One of the subjects in our book - who has the most spectacular home I've ever seen in real life or other books - sees and arranges things in a way that - frankly - everyone should: in contrasts. Dark next to light, curved next to straight, smooth next to rough. It's so simple, but also profound. Einstein - had he been into interiors - would've been all over it. It's all about relativity. A curved line next to other curved lines will blend into the environment. Place it next to straight lines and right angles and that thing will pop.
One of my fantasies in fashion magazines and Olympics coverage is that the super humans (models and athletes, respectively) would be compared directly to normal plebes some of the time. If models are only photographed with models and swimmers with other swimmers, our eyes and brains go wild and completely lose perspective. Want to use Ryan Seacrest in your coverage? Why not have him run against Usain Bolt? Or sink into the middle of the pool on meter 48 in a race against Michael Phelps (as Michael finishes dripping dry and prepares to crack open a Budweiser)? That would be legendary television.
What's also legendary is how long I'm taking to get to the point, which is: After all these years of vintage collecting and clutter, my mind and eyes need a rest. A little sorbet to cleanse my aesthetic palette. Some ridiculously simple and pure items to balance and calm all the madness. Thank god for this summer's Japanese and Scandinavian/Benelux invasion of the Accent on Design section of the New York International Gift Fair.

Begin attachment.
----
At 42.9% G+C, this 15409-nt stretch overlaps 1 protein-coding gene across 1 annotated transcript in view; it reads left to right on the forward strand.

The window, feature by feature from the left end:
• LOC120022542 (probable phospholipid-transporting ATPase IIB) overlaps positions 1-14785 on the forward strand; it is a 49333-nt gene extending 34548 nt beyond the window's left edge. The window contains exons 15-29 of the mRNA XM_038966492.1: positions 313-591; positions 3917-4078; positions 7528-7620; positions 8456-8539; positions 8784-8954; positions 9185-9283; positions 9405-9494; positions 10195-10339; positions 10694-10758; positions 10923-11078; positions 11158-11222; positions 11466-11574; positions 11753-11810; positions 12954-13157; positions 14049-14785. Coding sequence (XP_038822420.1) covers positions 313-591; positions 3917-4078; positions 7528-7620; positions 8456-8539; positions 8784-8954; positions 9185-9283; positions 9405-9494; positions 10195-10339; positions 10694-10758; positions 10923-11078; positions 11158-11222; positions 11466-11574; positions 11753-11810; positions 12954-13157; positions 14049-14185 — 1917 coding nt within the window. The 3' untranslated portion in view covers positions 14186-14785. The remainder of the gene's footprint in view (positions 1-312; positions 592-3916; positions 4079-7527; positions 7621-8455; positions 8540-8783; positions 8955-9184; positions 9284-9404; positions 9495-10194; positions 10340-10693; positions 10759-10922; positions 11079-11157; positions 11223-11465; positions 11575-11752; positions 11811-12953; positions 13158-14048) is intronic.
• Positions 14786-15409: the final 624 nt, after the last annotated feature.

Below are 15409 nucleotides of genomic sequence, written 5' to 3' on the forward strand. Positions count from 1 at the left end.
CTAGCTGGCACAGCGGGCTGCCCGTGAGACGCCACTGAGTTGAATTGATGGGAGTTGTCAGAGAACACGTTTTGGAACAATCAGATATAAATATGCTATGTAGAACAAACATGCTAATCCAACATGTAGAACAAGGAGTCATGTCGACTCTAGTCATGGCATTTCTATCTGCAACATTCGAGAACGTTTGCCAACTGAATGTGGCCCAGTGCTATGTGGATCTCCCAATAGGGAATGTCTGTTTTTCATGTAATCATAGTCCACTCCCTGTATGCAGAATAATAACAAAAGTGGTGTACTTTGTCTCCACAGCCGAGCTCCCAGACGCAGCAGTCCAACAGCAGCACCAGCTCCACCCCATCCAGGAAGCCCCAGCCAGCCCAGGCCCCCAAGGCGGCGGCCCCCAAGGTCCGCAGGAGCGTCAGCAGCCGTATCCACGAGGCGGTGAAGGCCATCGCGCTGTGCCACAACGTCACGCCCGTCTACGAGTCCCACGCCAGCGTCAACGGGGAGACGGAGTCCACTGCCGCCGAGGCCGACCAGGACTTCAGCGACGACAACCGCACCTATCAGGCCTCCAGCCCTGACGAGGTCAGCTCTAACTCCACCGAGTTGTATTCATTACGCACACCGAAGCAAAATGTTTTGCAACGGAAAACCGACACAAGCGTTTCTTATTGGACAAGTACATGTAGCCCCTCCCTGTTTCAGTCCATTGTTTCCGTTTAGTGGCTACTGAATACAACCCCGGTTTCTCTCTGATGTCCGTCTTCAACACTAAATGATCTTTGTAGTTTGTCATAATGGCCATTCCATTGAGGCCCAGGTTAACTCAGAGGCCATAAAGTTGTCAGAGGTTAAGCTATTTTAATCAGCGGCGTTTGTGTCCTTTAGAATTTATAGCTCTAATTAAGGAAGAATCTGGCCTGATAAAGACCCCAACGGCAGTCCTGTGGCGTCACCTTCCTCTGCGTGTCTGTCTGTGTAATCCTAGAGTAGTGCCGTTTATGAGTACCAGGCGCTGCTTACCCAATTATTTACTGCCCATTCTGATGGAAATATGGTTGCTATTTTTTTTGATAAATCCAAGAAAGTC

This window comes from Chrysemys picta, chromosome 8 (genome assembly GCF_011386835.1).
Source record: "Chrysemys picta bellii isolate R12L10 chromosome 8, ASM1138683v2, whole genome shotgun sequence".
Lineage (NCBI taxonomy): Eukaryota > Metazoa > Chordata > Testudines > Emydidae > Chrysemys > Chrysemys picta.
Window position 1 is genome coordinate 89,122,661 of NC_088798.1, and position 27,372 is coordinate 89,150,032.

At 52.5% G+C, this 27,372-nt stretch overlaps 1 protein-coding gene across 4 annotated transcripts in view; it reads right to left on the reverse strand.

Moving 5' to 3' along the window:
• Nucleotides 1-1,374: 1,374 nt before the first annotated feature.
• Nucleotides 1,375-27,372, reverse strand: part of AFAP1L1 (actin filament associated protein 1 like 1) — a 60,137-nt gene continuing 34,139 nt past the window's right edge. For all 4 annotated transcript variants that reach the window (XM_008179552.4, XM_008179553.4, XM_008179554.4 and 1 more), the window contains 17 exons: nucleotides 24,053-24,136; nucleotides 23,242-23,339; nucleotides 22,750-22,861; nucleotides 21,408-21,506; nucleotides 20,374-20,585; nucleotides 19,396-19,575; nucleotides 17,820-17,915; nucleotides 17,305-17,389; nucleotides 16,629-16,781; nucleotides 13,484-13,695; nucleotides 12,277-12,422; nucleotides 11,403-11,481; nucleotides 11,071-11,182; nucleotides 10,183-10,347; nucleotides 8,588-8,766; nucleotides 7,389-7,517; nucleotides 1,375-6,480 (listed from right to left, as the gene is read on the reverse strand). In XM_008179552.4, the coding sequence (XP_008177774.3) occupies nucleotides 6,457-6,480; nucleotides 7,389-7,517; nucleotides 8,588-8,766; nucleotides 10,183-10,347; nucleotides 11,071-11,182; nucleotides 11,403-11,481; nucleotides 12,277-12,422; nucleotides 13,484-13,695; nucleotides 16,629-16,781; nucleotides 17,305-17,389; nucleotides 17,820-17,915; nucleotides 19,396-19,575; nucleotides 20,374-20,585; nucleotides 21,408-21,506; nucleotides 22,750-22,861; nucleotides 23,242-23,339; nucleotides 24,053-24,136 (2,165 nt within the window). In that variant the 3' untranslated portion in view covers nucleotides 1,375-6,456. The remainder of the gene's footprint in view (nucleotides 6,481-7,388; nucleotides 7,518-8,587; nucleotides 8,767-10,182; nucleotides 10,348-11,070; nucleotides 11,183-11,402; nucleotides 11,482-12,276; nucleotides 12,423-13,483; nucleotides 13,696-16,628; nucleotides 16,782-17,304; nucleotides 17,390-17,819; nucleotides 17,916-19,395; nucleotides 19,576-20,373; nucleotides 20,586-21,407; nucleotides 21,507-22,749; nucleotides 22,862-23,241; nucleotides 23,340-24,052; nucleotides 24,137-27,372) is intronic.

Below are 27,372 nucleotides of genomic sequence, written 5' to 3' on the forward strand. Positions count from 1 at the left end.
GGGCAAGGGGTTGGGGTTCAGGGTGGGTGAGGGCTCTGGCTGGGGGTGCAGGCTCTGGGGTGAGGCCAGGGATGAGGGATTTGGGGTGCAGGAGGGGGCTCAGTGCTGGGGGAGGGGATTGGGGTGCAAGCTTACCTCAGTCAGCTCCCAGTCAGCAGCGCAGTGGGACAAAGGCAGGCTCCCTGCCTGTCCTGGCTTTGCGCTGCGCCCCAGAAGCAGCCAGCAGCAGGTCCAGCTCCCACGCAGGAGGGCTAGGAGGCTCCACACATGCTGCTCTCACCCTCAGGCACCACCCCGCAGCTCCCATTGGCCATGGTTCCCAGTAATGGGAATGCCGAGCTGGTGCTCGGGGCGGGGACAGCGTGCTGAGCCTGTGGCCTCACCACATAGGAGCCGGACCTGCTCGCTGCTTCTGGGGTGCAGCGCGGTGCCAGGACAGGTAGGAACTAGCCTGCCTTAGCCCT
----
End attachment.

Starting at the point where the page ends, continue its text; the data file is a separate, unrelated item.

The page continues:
Design House Stockholm's Rock Chair by Fredrik Färg was my favorite piece of the show. Made from four simple cut pieces of wood with a couple round leather disks for pads, this beautiful rocking chair embodies deceptive Scandinavian simplicity. The piece looks equally fitting in an old Swedish palace as a purely minimalist loft.
I wanted all the rough, wrinkly linen at Japan's Fog Linen Work booth.
I'd also take almost every beautiful simple piece in Portland-based leather goods designer Sara Barner's leather bag collection, especially the Ford Bag.
Makoto Koizumi's enamel cookware for Kaico would look pretty wonderful next to the blue wolf, I think.
Make anything look Delft-ish and I'm all over it, especially Maxime Ansiau's collection of multiplates.